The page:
| 4 min
February 15th, 2018
As of today (15th February 2018) Google will be switching on its “Chrome Filtering” aka ad blocker, a move that will dramatically reduce the number of adverts used by publishers. With Chrome now holding 58.4% of the browser market, it is clear this will have a huge impact.
Not all adverts will be wiped out, only the ones considered bad practice by the Coalition for Better Ads. Pop-up ads, full screen scroll over ads, large sticky ads and autoplay video ads which feature sound will be included in this.
Last year the Coalition for Better Adverts took out extensive research on user experiences with desktop and mobile advertising which involved more than 40,000 consumers across Europe and North America. The results helped identify the ads that fell under the threshold of consumer acceptability.
The research led Chrome to take the necessary steps to protect users from the intrusive ads highlighted by the Better Ads Standards. The aim of this is to minimise these type of adverts and make website owners stop using them.
The way the Ad filter will work is by using the EasyList which is a database of ad-related URL patterns. The database contains a variation of the URL patterns which are highlighted during the scan that Chrome will run in order to improve the user experience. The list itself does actually contain elements which look at Google’s own platform including; AdSense & DoubleClick.
Below you can see the adverts which will be blocked for Chrome users on desktop and mobile. It’s clear to see that Google is being very aggressive towards the adverts displayed on mobile devices.
Google will be notifying sites using these types of adverts and giving them a chance to remove them. Website owners will either be given a pass, warning fail status. Using the Ad Experience Report in Search Console publishers can find a detailed report which will show violations that don’t comply with the Better Ads Standards. After the site owner has fixed the issues they can request for their site to be re-reviewed so they can gain a pass. If owners ignore the warnings Chrome will block the adverts after 30 days.
You’ll find more information about the AdWords Experience report in our ‘Smart Display Ads’ post from June 2017 here (note ‘Google AdWords’ is now called ‘Google Ads’). You might find that this news is not new, but an evolution of predefined architecture that Google has been planning for a long time now. Since Google now needs to be seen to act responsibly with both the activity within Paid advertising campaigns, but also respecting the visitor’s journey on the website they have arrived at.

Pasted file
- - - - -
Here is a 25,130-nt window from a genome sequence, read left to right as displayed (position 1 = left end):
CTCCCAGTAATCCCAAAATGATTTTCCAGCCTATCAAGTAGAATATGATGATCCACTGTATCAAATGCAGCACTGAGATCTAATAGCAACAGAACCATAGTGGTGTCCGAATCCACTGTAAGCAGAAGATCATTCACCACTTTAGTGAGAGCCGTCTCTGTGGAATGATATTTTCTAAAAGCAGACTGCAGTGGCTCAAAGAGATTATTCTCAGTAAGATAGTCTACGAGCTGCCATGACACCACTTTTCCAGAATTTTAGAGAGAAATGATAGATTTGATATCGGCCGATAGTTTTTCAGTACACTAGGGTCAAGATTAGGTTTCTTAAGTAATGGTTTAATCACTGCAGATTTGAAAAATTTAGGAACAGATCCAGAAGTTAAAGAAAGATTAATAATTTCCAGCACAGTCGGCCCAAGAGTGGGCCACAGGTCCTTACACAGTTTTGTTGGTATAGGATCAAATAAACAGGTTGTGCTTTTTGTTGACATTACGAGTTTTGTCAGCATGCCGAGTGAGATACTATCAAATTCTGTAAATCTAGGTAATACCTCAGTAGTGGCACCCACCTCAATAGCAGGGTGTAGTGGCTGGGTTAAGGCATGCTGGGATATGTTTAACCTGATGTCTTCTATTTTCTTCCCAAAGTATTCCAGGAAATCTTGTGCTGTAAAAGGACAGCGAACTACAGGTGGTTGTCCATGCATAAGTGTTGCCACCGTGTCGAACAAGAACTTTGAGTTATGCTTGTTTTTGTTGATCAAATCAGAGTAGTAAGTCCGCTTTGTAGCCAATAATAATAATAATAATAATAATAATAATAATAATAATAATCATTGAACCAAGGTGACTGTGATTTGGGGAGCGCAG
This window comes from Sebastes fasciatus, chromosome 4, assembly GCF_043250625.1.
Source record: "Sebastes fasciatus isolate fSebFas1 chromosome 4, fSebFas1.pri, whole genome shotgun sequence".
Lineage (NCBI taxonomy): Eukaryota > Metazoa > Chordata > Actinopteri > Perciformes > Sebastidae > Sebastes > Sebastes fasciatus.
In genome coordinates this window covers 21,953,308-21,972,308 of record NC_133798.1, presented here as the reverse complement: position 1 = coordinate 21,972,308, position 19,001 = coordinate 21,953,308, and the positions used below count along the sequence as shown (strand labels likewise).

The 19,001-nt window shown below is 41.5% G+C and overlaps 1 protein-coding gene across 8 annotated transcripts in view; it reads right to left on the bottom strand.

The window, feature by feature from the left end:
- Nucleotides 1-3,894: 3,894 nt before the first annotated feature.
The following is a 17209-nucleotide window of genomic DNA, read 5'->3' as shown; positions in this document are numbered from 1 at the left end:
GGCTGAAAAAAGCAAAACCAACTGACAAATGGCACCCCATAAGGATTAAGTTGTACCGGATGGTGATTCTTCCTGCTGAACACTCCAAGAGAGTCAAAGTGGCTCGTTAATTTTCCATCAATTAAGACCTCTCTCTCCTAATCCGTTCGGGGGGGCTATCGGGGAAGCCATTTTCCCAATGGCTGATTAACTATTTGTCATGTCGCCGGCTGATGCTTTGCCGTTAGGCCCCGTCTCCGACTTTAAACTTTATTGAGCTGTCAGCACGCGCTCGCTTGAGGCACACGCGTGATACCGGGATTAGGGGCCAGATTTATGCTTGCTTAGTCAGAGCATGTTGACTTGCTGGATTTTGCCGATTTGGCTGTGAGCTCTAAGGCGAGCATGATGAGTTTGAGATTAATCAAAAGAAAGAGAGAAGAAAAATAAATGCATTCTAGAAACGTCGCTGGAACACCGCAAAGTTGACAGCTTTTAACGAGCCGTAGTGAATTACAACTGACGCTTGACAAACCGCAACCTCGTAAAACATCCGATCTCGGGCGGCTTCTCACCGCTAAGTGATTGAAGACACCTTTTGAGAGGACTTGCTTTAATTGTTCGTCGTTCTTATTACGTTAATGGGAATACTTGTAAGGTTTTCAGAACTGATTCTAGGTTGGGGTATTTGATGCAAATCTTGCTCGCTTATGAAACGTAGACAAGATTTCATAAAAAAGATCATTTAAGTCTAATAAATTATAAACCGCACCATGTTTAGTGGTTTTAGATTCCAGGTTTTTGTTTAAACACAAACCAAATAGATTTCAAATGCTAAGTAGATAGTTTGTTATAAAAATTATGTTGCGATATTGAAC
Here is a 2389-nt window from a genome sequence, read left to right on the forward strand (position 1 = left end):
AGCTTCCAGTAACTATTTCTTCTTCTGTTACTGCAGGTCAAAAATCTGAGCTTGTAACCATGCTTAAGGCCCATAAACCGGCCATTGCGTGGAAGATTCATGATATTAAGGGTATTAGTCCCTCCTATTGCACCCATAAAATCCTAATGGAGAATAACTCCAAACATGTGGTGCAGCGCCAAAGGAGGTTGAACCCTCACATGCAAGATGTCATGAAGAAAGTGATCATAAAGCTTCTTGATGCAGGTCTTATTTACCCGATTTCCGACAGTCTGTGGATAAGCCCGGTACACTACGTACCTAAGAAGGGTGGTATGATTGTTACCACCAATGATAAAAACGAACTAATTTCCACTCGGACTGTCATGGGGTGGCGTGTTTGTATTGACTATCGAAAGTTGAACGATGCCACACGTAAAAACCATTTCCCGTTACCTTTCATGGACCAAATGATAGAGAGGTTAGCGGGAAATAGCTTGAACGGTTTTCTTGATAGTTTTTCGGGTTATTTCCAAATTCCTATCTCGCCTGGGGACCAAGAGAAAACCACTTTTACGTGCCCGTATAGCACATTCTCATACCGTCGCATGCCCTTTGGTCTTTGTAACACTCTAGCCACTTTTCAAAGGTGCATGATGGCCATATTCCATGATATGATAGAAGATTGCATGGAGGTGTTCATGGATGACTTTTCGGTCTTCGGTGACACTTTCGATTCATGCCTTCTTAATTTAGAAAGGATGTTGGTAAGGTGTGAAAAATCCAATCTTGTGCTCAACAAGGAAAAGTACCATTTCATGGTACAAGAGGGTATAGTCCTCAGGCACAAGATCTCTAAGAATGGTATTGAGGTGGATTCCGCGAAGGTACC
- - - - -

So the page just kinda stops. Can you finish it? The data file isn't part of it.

Why Is Ad Blocking Happening?
Back in 2017, Google were handed a hefty fine in June due to misconduct and it looks as though Google are taking the situation very seriously and reverting back to its purist mindset to refresh general opinions of the services provided.
For users, the ad blocker will be shown within the address bar on desktop devices and on mobile you will see a prompt screen (see image above) which will alert you that adverts are being blocked. If you are unopposed to adverts, fear not, you will have the option to unblock them.
Chris Bentzel, Google’s Engineer Manager says “Our goal is not to filter any ads at all but to improve the experience for all web users”. This is a good reminder that Google values their users and are taking steps to lead the way in setting the right standard for customer journeys and user experience in general.
Nearly 42% of websites that were failing the Better Ads Standards have already taken action to resolve the issues, which means the ad blocker is already having a positive effect and benefiting users.
The move to a reduced advert structure based on user choices is evidently a move toward the GDPR restrictions, and with this we also know that Google is rolling out the option of being removed from ‘Remarketing’ advert lists, this can be useful for some but could lead to a change in New vs Returning activity on the majority of sites that adopt this kind of ad placements. We all know how disrupting it can be trying to read an article or browse a website looking to purchase, constantly being followed by adverts of sites you have previously visited.
This is why it is more important than ever to reconsider the USP’s on image adverts and utilise the space to communicate an honest and relevant message to your visitors.
At Brave, we work responsibly to make sure our clients customers get the right information in a relative and descriptive format, alongside purposed imagery.